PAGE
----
This is a LIVE broadcast done in a museum with a pipe organ as the "orchestra" for most of the musical numbers and central theme of the show. The stage setting is pretty much set in stone by the physical layout of the facility. The stage area is shallow and is in large part taken up by the console for the pipe organ and the Steinway piano that also is connected to the organ. This leaves very little space for the announcers (3 of them) the soloist and the chorus. There is also a smaller stage (4 feet by 4 feet) in front of the main stage but that is used for a tap dancer once in a great while. I have spent quite a bit of money to be able to do this show to the specifications of the producer. The main problem is the chorus is variable from three to 17 people and there is only so much space for the chorus to be around the soloist. I was doing it originally with three microphones (similar to the three tenors arrangement on PBS) but we were picking up individual voices which the show's arranger and conductor did not like. So we switched to the one solo microphone and the crossed coincident pair. I really cannot afford to be buying additional microphones at this time. My main concern is the problem with the vocal "sound" for the broadcast and the console I have is a Mackie Onyx which does not have any way to vary the delay time for the microphone(s)

    Thanks for all the suggestions so far.
  6. JoeH

    JoeH Well-Known Member

    Yikes, you sure do get the "interesting" gigs, Tom! ;-)

    I've got something just as weird/complicated coming up. We'll be splitting all the mics on this for the house sound as well as tracking it on DAW for a radio mix the following week. Check out this one, and note the final act on the bill at an upcoming event we're doing, entitled: "Mozart Reloaded"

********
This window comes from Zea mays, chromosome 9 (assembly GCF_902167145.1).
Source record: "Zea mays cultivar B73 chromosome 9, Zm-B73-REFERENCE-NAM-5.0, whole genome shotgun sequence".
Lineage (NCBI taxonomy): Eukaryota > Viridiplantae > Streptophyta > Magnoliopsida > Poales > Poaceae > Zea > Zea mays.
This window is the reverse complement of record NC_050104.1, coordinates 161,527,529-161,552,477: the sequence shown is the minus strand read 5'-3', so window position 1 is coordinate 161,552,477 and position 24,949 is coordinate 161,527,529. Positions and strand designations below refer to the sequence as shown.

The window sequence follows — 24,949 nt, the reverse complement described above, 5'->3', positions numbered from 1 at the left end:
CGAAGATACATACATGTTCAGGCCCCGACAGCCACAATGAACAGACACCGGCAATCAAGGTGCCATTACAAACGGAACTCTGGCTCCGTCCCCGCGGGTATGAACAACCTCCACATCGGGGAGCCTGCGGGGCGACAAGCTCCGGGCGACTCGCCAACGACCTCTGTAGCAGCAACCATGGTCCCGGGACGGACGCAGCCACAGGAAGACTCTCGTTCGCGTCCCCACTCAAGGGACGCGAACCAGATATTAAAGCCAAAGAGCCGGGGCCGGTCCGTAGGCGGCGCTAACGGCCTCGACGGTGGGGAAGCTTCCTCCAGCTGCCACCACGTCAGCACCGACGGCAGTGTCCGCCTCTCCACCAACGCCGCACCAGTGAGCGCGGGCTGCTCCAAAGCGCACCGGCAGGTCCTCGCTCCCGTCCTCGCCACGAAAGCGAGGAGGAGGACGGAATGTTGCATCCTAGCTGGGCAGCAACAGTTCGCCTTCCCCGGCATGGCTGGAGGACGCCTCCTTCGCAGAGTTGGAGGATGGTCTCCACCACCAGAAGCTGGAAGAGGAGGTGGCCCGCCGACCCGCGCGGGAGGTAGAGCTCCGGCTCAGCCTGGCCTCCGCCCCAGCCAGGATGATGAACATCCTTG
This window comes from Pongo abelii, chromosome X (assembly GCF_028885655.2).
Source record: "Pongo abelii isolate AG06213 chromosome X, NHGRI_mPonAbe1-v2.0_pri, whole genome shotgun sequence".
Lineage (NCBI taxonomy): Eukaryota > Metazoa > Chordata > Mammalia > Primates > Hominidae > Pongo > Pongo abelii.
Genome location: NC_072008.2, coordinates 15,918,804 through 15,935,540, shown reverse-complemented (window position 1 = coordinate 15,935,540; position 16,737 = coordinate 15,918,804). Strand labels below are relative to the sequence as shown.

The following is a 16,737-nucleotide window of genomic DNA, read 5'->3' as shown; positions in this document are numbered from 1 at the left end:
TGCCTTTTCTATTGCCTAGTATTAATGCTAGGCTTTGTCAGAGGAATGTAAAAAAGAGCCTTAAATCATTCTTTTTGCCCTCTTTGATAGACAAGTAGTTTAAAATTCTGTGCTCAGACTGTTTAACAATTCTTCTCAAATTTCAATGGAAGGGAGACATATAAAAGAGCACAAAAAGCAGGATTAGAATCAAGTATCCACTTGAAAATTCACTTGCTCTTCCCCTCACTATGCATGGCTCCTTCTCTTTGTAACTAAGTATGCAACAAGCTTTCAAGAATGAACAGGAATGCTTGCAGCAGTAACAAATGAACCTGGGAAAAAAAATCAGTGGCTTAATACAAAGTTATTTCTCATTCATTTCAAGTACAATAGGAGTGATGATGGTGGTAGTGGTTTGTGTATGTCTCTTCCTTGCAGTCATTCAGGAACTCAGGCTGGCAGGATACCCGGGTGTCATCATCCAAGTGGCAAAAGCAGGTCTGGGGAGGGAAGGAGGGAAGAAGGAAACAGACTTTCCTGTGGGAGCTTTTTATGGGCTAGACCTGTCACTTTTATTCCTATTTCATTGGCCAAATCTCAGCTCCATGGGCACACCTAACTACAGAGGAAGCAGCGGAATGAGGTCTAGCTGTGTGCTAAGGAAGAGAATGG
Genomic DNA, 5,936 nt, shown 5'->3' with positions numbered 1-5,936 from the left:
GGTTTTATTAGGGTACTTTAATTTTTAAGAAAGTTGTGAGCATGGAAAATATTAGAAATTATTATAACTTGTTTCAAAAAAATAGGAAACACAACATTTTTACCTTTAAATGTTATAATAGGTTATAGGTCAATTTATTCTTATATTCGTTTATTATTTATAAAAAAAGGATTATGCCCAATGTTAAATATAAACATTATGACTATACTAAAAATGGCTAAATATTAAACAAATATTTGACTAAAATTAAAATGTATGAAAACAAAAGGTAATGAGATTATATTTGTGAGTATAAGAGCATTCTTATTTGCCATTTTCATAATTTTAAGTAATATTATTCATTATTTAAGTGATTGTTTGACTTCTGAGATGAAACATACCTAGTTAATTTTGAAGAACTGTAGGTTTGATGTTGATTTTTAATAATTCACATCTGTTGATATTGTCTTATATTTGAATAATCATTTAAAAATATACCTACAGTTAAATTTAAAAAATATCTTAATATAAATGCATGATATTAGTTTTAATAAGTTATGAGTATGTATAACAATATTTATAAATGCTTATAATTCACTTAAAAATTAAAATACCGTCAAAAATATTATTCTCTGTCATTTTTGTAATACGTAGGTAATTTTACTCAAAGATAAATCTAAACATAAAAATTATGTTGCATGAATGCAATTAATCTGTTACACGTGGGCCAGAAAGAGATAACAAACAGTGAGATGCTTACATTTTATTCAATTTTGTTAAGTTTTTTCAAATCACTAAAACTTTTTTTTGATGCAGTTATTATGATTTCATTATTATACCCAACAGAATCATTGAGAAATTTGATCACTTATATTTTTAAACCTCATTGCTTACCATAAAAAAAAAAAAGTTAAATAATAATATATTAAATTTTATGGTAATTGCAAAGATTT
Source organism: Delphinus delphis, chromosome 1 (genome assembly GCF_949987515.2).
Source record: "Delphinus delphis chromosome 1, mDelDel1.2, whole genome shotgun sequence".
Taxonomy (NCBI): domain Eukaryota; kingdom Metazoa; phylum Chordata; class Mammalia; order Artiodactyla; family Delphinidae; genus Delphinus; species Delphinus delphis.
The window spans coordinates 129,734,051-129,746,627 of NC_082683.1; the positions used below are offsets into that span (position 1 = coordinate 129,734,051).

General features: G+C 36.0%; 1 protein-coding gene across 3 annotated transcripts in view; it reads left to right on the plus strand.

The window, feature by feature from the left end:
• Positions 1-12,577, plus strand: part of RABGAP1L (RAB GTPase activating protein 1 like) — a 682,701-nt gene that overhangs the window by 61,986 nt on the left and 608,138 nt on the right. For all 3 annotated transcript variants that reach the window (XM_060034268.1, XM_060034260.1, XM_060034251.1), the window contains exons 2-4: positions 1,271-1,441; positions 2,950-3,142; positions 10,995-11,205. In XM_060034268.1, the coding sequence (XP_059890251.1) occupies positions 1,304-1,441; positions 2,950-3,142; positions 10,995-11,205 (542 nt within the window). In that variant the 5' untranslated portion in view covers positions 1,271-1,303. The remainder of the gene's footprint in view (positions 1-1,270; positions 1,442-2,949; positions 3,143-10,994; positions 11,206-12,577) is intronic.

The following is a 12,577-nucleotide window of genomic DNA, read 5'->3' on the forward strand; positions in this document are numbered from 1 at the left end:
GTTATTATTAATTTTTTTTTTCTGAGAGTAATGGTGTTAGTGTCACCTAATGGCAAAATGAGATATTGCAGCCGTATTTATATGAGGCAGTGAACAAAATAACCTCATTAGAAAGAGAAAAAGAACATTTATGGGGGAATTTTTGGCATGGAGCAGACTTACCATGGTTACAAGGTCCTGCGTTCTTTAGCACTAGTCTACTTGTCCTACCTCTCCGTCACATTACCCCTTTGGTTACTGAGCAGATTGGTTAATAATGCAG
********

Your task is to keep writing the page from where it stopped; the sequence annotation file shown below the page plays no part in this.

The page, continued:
In the interview "When asked if she had concerns about putting on such an adventurous program, Andrea replied "The musicians are so great that, NO!.....The challenge will be in setting up sound checks for the performers the day of the program".

    Sheeeesh, yeah, she got THAT right! :roll: (I think of it more as "Mozart thrown into a Blender", but that of course wouldn't sell as many tickets! :twisted: )

    Ah, the things we do for love and/or money.....
  7. Thomas W. Bethel

    Thomas W. Bethel Well-Known Member

    I guess to be a viable source of audio professionalism in the local community you have to be versatile and take on some jobs that no one else wants or can do. We have a pretty good reputation of being able to pull off some pretty amazing recordings in less than ideal circumstances. We also take on some jobs that we probably should not tackle.

    This current gig is fun but also when the live broadcast is on the air it reminds me of being on a runaway bob sled careening down the side of a mountain without being able to get off or catch your breath. And when it is all over it feels GREAT but going into it is another matter all together.

    Anyway it is FUN being an audio engineer and I would not trade my job for any other (of course if Bill Gates or Bob Ludwig wants to appoint me as his successor I would probably take it)

    Have a great weekend everone.... I have to get ready for a mastering session with an unknown band and a GREAT producer I have worked with before....